Children living in the Tanner’s Corner area attended Summer Hill School, located off the road of the same name. Situated on the current site of the Brunswick Square Mall, the school was utilized until 1922. 1872 school census records revealed an attendance of 45 children. In 1916, improvements were made to the structure of school. This included expanding the hallway entrance, and rearranging the blackboards and windows so light can come through on the left side. In 1921, an editorial in the Daily Home News by a disgruntled parent claimed that students were not receiving necessary school supplies. She also claimed that younger students were modeling some of the inappropriate behavior demonstrated by the older students (students in that school were as old as 15). Parents were quick to dismiss the claim, and eventually, the writer retracted some of her complaints.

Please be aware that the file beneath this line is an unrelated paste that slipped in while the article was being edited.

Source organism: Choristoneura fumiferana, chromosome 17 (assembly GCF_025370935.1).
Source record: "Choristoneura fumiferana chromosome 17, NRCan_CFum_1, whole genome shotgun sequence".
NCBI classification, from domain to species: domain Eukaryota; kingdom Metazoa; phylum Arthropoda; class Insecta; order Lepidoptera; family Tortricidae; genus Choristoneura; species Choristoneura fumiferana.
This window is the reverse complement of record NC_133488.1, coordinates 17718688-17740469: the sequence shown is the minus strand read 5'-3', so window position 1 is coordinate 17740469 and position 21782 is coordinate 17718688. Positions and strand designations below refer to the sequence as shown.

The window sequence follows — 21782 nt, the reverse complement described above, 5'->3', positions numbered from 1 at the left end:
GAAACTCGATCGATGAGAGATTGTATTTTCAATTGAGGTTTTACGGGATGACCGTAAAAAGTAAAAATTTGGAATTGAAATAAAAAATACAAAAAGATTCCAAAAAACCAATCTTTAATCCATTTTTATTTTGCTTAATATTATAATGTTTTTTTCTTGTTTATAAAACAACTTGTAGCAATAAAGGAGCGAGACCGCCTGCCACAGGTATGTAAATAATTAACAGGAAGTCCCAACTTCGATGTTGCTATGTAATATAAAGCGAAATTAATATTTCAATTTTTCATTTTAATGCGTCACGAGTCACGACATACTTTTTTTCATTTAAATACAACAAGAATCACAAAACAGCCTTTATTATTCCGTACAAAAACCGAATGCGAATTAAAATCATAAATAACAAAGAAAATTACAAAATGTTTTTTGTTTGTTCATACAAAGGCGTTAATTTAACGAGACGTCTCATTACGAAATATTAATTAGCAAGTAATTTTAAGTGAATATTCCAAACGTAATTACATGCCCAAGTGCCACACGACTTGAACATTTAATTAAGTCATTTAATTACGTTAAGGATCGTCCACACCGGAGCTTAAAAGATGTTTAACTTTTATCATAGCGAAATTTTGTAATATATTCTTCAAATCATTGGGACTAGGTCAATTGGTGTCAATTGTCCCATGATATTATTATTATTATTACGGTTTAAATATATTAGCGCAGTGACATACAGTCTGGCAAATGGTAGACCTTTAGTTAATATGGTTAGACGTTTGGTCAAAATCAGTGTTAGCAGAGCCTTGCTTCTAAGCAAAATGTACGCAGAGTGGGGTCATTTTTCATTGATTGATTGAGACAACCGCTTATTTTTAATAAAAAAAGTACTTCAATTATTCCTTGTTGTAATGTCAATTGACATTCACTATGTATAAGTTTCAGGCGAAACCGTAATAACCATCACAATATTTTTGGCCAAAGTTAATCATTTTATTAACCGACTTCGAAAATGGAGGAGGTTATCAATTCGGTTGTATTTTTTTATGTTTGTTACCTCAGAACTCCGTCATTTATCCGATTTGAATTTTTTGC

On Schoolhouse Lane stood the one-room Weston’s Mill School. By 1914, the state school inspector condemned the building due to overcrowding. This was the result of South River no longer accepting East Brunswick students to attend their schools tuition-free. It would be abandoned not long after it was closed. However, by 1922, the building became a subject of interest for investigators of the famous Hall-Mills murder in Somerset. Investigators believed that the victims were held inside the building the night of their deaths. The structure has long since been demolished, and is now the location of Exit 9 on the New Jersey Turnpike.